Allegheny Health Network Healthcare Innovations Forum Cultivates Ideas for Improving Access to Affordable, Quality Care
Tyrone Hospital Awarded $30,000 Forum Grant to Establish Telemedicine Lab
PITTSBURGH – In an effort to improve healthcare quality and delivery in the Pittsburgh region, Allegheny Health Network created a Healthcare Innovations Forum that brings stakeholders together to explore new concepts in healthcare delivery and discuss topics and projects focused on enhancing access, affordability and simplicity of health care.
The Healthcare Innovations Forum brings clinicians, scientists, payers and other healthcare participants from throughout the region together twice yearly to provide an opportunity for structured brainstorming and exchange of ideas and award funding to move specific projects from concepts to reality.
“Our primary objective in creating the Healthcare Innovations Forum is to nurture the development of novel ideas to better serve patients,” said Alan Russell, PhD, chief innovation officer and executive vice president, Allegheny Health Network.
Participants in the fall forum were invited to compete in an “elevator pitch” challenge in which they created concise proposals for solving a healthcare dilemma which could be presented quickly—in the time it takes to complete an elevator ride.
Tyrone Hospital submitted the winning proposal and will receive the first grant of $30,000 from Highmark to create a mechanism for developing and piloting unique telemedicine programs. The proposed Allegheny Health Network Rural Telemedicine Lab will pair physicians from the Emergency Department and various outpatient physician offices at Tyrone, in Blair County, with Allegheny Health Network specialists to provide real-time remote consultations.
Telemedicine services would give physicians at Tyrone quick access for consultations with neurologists, infectious disease specialists, experts in burn care and more.
“Tyrone Hospital’s plan for a testing laboratory to develop original telemedicine programs is a perfect example of an efficiency that will bring tangible benefits to patients in terms of quicker and better care and greatly enhanced convenience,” Russell said.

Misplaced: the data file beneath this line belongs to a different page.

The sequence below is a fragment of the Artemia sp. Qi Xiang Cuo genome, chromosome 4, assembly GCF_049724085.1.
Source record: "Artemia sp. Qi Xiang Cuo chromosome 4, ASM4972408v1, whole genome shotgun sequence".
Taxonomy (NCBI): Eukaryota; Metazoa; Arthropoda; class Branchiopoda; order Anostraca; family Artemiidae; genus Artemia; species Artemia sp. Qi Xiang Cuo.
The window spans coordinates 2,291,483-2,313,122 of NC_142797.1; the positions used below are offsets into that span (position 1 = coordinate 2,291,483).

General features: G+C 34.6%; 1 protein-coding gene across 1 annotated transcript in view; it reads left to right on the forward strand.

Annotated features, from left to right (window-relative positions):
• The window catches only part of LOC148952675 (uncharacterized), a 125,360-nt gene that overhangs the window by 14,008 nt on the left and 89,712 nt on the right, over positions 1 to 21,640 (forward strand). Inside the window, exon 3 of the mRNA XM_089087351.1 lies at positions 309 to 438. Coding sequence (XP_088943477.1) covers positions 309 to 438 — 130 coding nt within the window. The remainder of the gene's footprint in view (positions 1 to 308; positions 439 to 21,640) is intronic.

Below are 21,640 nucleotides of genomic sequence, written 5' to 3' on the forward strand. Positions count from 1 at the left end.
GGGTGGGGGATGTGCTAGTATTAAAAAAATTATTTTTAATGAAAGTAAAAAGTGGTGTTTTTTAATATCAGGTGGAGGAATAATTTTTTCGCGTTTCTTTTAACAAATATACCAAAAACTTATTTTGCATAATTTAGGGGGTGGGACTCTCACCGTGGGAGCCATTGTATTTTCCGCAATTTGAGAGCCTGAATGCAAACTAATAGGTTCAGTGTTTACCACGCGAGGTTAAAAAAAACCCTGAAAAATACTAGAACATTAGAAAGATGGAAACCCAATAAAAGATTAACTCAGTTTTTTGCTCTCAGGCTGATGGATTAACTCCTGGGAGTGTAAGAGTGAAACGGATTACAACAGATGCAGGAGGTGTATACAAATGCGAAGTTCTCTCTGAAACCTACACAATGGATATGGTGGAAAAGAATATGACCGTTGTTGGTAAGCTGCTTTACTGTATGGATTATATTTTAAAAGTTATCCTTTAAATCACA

The Highmark grant will fund the purchase of three telemedicine carts furnished with computer equipment to enable Tyrone physicians to establish a secure, real-time connection with remote specialists. The plan also calls for a dedicated exam room for telemedicine consultations in primary care offices and a lab studio in which technology will be tested, clinical protocols will be developed and staff training will occur.
“The lack of access to specialists in rural settings can result in a longer wait for care, cumbersome transfers to urban hospitals, or even prompt some patients to delay or decline care,” said Stephen Gildea, chief executive officer, Tyrone Hospital. “Our hope is to bring a wider variety of specialist physicians to our patients in their own community to provide the timeliest care and help patients to get the services they need without the hassle and expense of travel and missed work.”
Conversely, patients with severe injuries or illnesses who require transfer to a tertiary care medical center will benefit from early intervention with specialists and seamless communication between the two medical teams involved in their care.
“This initial funded project reflects exactly what we hope to achieve in many different settings throughout our region,” Russell said. “The Healthcare Innovation Forum will work to rapidly implement ideas for improving health care delivery and we expect suggestions from the forum to be put into practice and making a real difference in patients’ lives in just a matter of months.”